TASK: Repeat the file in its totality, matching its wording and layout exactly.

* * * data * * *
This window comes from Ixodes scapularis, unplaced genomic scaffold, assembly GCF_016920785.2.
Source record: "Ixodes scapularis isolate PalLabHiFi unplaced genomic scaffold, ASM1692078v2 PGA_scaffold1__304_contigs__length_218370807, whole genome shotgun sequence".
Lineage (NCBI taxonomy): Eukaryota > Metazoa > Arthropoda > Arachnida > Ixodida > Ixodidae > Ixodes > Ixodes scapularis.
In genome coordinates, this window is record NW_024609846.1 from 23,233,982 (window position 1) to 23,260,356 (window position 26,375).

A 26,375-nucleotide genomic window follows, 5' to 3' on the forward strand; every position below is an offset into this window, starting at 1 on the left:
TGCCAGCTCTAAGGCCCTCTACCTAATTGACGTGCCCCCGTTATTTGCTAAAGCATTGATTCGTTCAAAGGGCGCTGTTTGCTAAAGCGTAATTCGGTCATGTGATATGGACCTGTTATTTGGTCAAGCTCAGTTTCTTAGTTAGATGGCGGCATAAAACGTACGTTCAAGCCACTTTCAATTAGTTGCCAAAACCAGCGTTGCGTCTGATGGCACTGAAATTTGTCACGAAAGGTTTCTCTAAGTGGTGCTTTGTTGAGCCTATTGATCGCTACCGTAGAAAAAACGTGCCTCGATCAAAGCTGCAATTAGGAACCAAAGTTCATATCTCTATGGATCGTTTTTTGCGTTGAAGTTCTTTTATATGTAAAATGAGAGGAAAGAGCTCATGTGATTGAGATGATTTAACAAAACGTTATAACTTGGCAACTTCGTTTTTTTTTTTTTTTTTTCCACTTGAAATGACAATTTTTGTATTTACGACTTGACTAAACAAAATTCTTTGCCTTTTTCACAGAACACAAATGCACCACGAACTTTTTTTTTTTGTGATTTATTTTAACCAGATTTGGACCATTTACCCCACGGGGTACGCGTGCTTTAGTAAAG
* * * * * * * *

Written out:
This window comes from Ixodes scapularis, unplaced genomic scaffold, assembly GCF_016920785.2.
Source record: "Ixodes scapularis isolate PalLabHiFi unplaced genomic scaffold, ASM1692078v2 PGA_scaffold1__304_contigs__length_218370807, whole genome shotgun sequence".
Lineage (NCBI taxonomy): Eukaryota > Metazoa > Arthropoda > Arachnida > Ixodida > Ixodidae > Ixodes > Ixodes scapularis.
In genome coordinates, this window is record NW_024609846.1 from 23,233,982 (window position 1) to 23,260,356 (window position 26,375).

A 26,375-nucleotide genomic window follows, 5' to 3' on the forward strand; every position below is an offset into this window, starting at 1 on the left:
TGCCAGCTCTAAGGCCCTCTACCTAATTGACGTGCCCCCGTTATTTGCTAAAGCATTGATTCGTTCAAAGGGCGCTGTTTGCTAAAGCGTAATTCGGTCATGTGATATGGACCTGTTATTTGGTCAAGCTCAGTTTCTTAGTTAGATGGCGGCATAAAACGTACGTTCAAGCCACTTTCAATTAGTTGCCAAAACCAGCGTTGCGTCTGATGGCACTGAAATTTGTCACGAAAGGTTTCTCTAAGTGGTGCTTTGTTGAGCCTATTGATCGCTACCGTAGAAAAAACGTGCCTCGATCAAAGCTGCAATTAGGAACCAAAGTTCATATCTCTATGGATCGTTTTTTGCGTTGAAGTTCTTTTATATGTAAAATGAGAGGAAAGAGCTCATGTGATTGAGATGATTTAACAAAACGTTATAACTTGGCAACTTCGTTTTTTTTTTTTTTTTTTCCACTTGAAATGACAATTTTTGTATTTACGACTTGACTAAACAAAATTCTTTGCCTTTTTCACAGAACACAAATGCACCACGAACTTTTTTTTTTTGTGATTTATTTTAACCAGATTTGGACCATTTACCCCACGGGGTACGCGTGCTTTAGTAAAG